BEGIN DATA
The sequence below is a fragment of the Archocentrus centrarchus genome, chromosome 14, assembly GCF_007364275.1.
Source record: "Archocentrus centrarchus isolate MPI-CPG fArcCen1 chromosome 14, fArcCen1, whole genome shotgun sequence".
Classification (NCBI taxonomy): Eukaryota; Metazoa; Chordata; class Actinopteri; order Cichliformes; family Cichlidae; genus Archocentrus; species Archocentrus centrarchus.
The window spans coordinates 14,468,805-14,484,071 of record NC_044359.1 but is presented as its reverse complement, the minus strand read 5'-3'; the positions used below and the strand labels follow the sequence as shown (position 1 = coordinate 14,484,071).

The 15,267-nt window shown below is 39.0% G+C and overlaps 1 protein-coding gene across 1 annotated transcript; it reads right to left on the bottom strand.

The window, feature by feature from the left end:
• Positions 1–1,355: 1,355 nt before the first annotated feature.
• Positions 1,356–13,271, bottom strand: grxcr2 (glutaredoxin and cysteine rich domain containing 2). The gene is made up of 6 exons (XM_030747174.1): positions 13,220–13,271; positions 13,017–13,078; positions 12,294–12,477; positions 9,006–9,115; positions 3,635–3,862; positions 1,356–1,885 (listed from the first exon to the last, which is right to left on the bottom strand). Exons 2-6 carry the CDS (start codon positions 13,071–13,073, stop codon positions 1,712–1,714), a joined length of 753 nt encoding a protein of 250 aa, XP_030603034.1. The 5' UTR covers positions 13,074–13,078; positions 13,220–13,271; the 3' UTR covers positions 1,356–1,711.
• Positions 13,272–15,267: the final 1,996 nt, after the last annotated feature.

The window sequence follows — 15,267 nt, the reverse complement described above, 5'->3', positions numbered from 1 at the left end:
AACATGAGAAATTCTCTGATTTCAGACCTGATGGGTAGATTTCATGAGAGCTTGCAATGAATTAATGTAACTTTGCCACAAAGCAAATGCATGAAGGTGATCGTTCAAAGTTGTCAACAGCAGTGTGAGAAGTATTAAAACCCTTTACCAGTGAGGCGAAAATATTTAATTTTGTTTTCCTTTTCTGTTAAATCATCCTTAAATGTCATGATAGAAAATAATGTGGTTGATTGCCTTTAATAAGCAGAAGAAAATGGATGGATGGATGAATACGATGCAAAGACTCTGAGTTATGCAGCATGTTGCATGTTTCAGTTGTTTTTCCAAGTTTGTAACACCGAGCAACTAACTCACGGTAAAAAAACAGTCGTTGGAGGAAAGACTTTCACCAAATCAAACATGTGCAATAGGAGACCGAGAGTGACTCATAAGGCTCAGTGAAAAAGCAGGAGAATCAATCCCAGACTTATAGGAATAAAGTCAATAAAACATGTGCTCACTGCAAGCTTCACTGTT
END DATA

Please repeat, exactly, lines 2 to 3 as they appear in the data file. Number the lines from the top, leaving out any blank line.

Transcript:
Source record: "Archocentrus centrarchus isolate MPI-CPG fArcCen1 chromosome 14, fArcCen1, whole genome shotgun sequence".
Classification (NCBI taxonomy): Eukaryota; Metazoa; Chordata; class Actinopteri; order Cichliformes; family Cichlidae; genus Archocentrus; species Archocentrus centrarchus.